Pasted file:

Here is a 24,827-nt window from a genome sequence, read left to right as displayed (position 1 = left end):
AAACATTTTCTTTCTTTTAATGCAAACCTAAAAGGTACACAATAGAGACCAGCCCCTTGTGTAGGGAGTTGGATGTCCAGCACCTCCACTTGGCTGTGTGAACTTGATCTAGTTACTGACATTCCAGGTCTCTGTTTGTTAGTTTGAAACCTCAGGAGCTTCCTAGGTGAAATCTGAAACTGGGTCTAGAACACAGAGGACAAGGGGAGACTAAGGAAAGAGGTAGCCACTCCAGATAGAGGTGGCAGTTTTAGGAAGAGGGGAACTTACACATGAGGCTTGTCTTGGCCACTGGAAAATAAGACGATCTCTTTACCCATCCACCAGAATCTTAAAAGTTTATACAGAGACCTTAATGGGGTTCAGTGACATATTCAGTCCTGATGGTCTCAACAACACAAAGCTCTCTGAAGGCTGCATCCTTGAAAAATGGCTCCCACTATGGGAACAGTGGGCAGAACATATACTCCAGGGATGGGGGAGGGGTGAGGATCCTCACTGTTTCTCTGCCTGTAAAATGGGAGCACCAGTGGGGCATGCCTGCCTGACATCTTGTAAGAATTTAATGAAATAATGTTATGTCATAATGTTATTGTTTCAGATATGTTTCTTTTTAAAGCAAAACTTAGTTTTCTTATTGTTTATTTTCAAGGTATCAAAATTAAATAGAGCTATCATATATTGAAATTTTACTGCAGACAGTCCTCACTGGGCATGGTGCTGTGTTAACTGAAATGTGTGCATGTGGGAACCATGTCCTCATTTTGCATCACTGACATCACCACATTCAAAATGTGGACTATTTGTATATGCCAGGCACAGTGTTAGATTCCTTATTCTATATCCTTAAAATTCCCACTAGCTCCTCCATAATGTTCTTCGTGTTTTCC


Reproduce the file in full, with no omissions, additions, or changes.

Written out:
Here is a 24,827-nt window from a genome sequence, read left to right as displayed (position 1 = left end):
AAACATTTTCTTTCTTTTAATGCAAACCTAAAAGGTACACAATAGAGACCAGCCCCTTGTGTAGGGAGTTGGATGTCCAGCACCTCCACTTGGCTGTGTGAACTTGATCTAGTTACTGACATTCCAGGTCTCTGTTTGTTAGTTTGAAACCTCAGGAGCTTCCTAGGTGAAATCTGAAACTGGGTCTAGAACACAGAGGACAAGGGGAGACTAAGGAAAGAGGTAGCCACTCCAGATAGAGGTGGCAGTTTTAGGAAGAGGGGAACTTACACATGAGGCTTGTCTTGGCCACTGGAAAATAAGACGATCTCTTTACCCATCCACCAGAATCTTAAAAGTTTATACAGAGACCTTAATGGGGTTCAGTGACATATTCAGTCCTGATGGTCTCAACAACACAAAGCTCTCTGAAGGCTGCATCCTTGAAAAATGGCTCCCACTATGGGAACAGTGGGCAGAACATATACTCCAGGGATGGGGGAGGGGTGAGGATCCTCACTGTTTCTCTGCCTGTAAAATGGGAGCACCAGTGGGGCATGCCTGCCTGACATCTTGTAAGAATTTAATGAAATAATGTTATGTCATAATGTTATTGTTTCAGATATGTTTCTTTTTAAAGCAAAACTTAGTTTTCTTATTGTTTATTTTCAAGGTATCAAAATTAAATAGAGCTATCATATATTGAAATTTTACTGCAGACAGTCCTCACTGGGCATGGTGCTGTGTTAACTGAAATGTGTGCATGTGGGAACCATGTCCTCATTTTGCATCACTGACATCACCACATTCAAAATGTGGACTATTTGTATATGCCAGGCACAGTGTTAGATTCCTTATTCTATATCCTTAAAATTCCCACTAGCTCCTCCATAATGTTCTTCGTGTTTTCC